As President Obama aggressively pursued a nuclear deal with Iran, the FBI used an operative who worked undercover for years inside Vladimir Putin’s nuclear empire to investigate and raise alarm that Russia was aiding Tehran’s nuclear ambitions.
The undercover work on Iran by William Douglas Campbell was overshadowed by his effort to help the FBI successfully prove that an executive at Rosatom, Russia’s state-owned nuclear energy company, was engaged in kickbacks, bribery and other crimes on U.S. soil and had compromised a U.S. uranium trucking company.
Campbell’s harrowing work posing as a consultant while informing for the FBI inside Rosatom’s Tenex subsidiary from 2007 to 2014 led to the successful prosecution of several players in the kickback scheme, including Russia’s top American nuclear executive, Vadim Mikerin.
The FBI warned the Nuclear Regulatory Commission and other major federal agencies in August 2010 that Campbell had uncovered significant evidence of wrongdoing inside Rosatom’s Tenex agency. But the Obama administration nonetheless proceeded to approve billions of dollars in nuclear fuel contracts and Moscow’s purchase of a large swath of U.S. uranium through a company known as Uranium One.
But Campbell’s efforts to uncover the nuclear alliance between Tehran and Moscow raised similar concerns inside the FBI and are chronicled in the new book Fallout: Nuclear Bribes, Russian Spies and the Washington Lies that Enriched the Clinton and Biden Dynasties.
Agents actually pressed Campbell so hard to get more intelligence on Iran from his Russian contacts that it ultimately blew his cover, the books reveals.
Campbell began providing evidence of the Russia-Iran nexus starting in 2010, including a memo he intercepted inside Rosatom written by an American adviser, Cheryl Moss Herman, who later would go to work in a senior nuclear energy policy job inside the Obama Energy Department.
Herman’s 11-page report, titled “Policy/Legislative Issues Affecting the Business Climate in the U.S. for TENAM/Tenex,” warned there was a growing concern inside Congress that Russia’s determined march into new U.S. uranium business conflicted with Western intelligence that Moscow was still aiding Iran’s illicit nuclear program.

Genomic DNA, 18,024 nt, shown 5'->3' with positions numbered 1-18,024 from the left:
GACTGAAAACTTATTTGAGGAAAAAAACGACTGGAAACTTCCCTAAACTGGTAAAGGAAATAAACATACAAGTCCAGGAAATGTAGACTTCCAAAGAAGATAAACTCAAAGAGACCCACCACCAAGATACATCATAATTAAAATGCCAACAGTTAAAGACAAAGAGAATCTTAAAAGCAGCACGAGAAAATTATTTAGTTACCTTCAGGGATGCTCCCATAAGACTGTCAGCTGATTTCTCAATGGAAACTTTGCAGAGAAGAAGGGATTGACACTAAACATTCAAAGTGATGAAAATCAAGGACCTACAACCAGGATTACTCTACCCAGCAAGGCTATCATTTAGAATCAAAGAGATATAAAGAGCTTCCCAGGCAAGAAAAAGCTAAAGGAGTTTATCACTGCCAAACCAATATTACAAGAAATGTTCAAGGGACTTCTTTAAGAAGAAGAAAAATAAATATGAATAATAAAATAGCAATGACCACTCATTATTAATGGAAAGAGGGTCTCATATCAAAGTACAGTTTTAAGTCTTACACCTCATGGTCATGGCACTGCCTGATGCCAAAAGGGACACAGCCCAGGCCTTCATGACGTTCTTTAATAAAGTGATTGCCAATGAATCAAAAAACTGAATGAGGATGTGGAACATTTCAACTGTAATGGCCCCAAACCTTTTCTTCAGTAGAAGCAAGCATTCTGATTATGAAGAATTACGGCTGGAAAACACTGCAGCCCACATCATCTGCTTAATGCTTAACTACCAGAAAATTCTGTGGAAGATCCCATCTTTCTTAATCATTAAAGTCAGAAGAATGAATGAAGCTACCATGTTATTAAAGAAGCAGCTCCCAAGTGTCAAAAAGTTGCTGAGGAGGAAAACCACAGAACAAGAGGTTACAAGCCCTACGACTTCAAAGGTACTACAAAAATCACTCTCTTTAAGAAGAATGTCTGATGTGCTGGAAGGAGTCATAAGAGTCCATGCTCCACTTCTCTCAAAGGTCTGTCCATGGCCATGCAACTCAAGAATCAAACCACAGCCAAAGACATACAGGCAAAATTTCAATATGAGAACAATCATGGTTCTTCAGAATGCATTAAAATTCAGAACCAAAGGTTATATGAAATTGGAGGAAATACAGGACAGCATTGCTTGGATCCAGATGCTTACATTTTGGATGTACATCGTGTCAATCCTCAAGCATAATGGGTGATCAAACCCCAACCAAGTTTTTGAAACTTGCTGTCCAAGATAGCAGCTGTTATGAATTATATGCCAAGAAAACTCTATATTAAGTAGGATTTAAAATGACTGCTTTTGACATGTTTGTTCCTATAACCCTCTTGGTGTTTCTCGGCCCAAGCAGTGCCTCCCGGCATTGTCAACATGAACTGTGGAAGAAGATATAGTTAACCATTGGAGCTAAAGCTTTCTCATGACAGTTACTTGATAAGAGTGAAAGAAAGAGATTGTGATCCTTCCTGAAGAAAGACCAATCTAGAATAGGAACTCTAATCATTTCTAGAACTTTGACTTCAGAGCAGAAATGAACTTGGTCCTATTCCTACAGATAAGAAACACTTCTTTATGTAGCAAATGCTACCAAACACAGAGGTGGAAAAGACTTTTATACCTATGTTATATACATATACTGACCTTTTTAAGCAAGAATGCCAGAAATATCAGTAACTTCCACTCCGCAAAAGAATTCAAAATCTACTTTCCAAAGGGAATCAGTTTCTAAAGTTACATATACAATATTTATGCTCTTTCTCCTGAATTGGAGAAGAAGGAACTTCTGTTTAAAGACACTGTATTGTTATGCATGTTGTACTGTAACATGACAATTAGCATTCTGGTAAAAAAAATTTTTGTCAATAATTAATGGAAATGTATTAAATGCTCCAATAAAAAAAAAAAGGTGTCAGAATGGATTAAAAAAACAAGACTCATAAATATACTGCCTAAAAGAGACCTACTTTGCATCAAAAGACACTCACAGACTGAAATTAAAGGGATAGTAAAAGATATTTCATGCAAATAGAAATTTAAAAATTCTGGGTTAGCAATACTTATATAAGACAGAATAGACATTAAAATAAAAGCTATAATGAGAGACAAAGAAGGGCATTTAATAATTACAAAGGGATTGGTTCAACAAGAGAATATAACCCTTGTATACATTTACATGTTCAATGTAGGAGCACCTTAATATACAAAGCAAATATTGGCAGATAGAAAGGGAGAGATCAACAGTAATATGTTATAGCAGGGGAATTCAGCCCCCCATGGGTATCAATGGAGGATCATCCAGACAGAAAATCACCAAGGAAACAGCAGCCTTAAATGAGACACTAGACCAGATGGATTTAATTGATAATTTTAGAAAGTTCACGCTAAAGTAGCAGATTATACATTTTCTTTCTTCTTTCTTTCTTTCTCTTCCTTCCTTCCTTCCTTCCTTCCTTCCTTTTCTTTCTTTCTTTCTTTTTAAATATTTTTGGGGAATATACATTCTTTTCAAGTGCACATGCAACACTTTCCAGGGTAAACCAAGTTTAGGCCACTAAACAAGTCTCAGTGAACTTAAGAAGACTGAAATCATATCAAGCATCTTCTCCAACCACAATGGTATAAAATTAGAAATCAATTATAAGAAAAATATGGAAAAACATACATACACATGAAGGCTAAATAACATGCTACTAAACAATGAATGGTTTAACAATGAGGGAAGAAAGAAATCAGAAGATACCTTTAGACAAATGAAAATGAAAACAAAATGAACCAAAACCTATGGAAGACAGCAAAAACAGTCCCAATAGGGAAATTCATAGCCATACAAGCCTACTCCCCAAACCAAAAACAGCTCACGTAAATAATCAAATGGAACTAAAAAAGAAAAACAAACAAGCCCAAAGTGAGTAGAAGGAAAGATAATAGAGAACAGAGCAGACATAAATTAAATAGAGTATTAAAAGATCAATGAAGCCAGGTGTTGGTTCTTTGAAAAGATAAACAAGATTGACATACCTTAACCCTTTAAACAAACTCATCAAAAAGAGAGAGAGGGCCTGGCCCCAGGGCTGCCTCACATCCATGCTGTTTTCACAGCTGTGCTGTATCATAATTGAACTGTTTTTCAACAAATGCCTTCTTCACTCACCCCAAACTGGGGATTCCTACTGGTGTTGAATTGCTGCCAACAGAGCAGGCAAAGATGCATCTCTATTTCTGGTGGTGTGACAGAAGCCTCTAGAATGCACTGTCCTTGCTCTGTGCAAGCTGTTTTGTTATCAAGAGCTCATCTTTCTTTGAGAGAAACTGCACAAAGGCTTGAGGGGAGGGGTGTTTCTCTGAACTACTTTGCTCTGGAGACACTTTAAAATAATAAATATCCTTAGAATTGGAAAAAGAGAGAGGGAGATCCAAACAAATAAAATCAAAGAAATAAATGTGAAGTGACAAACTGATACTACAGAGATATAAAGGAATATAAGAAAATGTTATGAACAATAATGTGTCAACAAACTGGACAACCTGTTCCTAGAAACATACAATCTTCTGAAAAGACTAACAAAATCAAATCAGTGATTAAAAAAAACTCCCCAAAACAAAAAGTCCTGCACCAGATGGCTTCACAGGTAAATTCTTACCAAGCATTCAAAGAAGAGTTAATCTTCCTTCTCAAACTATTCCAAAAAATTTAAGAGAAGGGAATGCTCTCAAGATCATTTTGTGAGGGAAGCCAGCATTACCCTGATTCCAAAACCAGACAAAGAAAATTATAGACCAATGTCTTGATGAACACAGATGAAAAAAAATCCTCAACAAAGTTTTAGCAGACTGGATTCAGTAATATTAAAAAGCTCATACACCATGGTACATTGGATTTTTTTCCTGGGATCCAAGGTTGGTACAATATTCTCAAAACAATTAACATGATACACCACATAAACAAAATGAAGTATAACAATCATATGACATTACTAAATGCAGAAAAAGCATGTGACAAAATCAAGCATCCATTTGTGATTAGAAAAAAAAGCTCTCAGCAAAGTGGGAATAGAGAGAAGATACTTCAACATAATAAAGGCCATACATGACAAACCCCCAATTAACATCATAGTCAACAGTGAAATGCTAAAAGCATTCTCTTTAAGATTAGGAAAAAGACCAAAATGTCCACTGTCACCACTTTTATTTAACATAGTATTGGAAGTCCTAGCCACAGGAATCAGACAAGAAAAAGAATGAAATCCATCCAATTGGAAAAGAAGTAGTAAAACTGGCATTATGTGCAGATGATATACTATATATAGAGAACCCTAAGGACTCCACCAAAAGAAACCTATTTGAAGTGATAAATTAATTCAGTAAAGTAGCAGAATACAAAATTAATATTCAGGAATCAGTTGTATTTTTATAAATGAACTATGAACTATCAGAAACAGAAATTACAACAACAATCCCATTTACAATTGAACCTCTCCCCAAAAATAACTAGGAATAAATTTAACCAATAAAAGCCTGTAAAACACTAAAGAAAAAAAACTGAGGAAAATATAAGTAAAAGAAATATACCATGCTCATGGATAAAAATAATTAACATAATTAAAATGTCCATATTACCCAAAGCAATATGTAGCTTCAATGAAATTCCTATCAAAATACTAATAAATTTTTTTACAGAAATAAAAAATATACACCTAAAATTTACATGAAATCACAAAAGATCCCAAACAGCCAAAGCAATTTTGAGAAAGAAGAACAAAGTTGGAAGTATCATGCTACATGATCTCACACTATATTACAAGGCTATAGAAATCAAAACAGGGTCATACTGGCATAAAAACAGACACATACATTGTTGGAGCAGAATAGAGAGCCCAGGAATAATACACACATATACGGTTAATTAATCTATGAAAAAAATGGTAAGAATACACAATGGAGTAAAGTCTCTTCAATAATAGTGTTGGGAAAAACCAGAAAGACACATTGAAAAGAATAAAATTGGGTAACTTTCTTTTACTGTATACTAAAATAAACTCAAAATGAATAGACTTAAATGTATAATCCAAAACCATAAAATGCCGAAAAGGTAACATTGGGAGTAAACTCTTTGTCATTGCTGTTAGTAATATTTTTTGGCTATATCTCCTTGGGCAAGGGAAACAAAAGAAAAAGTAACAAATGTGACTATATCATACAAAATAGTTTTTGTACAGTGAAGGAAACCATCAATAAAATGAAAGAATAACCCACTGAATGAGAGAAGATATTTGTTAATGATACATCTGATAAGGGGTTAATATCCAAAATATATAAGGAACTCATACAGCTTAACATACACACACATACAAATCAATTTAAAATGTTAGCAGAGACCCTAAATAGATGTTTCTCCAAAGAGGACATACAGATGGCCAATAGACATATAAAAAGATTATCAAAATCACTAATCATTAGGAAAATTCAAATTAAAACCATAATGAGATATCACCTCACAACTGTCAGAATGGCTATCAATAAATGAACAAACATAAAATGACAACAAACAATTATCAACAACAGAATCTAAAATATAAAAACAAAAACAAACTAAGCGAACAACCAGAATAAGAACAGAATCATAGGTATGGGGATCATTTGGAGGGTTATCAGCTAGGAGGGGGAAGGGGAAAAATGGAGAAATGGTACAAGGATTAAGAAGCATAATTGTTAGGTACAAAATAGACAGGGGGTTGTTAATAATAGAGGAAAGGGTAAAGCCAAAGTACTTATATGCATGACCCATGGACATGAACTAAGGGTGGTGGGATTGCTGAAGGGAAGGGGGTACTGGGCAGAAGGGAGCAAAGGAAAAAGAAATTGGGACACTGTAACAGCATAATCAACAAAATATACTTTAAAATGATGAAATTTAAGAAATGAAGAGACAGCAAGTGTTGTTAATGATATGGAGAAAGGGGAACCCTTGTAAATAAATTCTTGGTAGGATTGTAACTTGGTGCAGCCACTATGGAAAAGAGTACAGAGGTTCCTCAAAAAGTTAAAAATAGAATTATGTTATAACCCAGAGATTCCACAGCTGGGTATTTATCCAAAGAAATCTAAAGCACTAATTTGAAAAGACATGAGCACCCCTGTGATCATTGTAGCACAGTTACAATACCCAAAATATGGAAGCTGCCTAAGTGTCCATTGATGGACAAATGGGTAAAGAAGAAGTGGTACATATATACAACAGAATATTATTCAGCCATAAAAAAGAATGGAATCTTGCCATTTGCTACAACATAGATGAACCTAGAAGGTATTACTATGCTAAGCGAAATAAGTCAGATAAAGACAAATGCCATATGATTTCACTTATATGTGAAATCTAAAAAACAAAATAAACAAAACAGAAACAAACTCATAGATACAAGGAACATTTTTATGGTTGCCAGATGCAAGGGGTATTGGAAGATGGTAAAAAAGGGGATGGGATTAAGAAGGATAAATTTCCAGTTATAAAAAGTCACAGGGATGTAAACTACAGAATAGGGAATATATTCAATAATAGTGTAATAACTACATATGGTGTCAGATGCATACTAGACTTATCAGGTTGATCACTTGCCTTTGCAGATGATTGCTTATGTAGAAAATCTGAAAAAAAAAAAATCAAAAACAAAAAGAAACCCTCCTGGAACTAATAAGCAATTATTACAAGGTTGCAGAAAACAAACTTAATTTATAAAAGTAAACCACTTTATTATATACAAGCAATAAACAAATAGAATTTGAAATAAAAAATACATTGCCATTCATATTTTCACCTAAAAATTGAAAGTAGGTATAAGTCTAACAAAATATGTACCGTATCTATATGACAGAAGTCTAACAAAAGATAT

“There are some in Congress who believe that Russia is providing Iran with sensitive nuclear technology as well as the nuclear know-how that will allow it to proliferate a nuclear weapons program, despite Russian Government statements to the contrary,” the report told the Russians.
The FBI had similar concerns. Here are excerpts from the books that reveal just how extensive those concerns were.
In one debriefing, for instance, Campbell related to his handling agents that Mikerin had identified a specific Russian company that was facilitating business between Iran and Tenex.
“As I have mentioned previously they do all the uranium business between Russia and Iran,” Campbell wrote of the intermediary. “Vadim is involved in the process under the same kind of payment network between Iran and the special TENEX group.
“I have asked him if he visits Tehran and he indicates he will not go because he feels it will cause trouble both for [U.S.] relations as well as his US travel.”
Such intelligence was intriguing for FBI counterintelligence, especially as the Obama administration secretly began discussions with Tehran aimed at reaching a deal to delay Iran’s nuclear weapons program.
In 2010, Campbell had obtained from his Russian sources a nonpublic report from the International Atomic Energy Agency (IAEA), the UN watchdog that was bird-dogging Iran’s illicit nuclear weapons program. The public version of the May 2010 report identified current enrichment-related activities inside Iran, including evidence that UN inspectors gathered related to a uranium enrichment plant in Natanz.
While U.S. officials likely already knew the contents of the report, Campbell’s acquisition had provided valuable insight: an IAEA report marked “restricted” for limited distribution had fallen into the hands of Rosatom’s leadership quickly. The long arm of Putin’s nuclear team knew few bounds.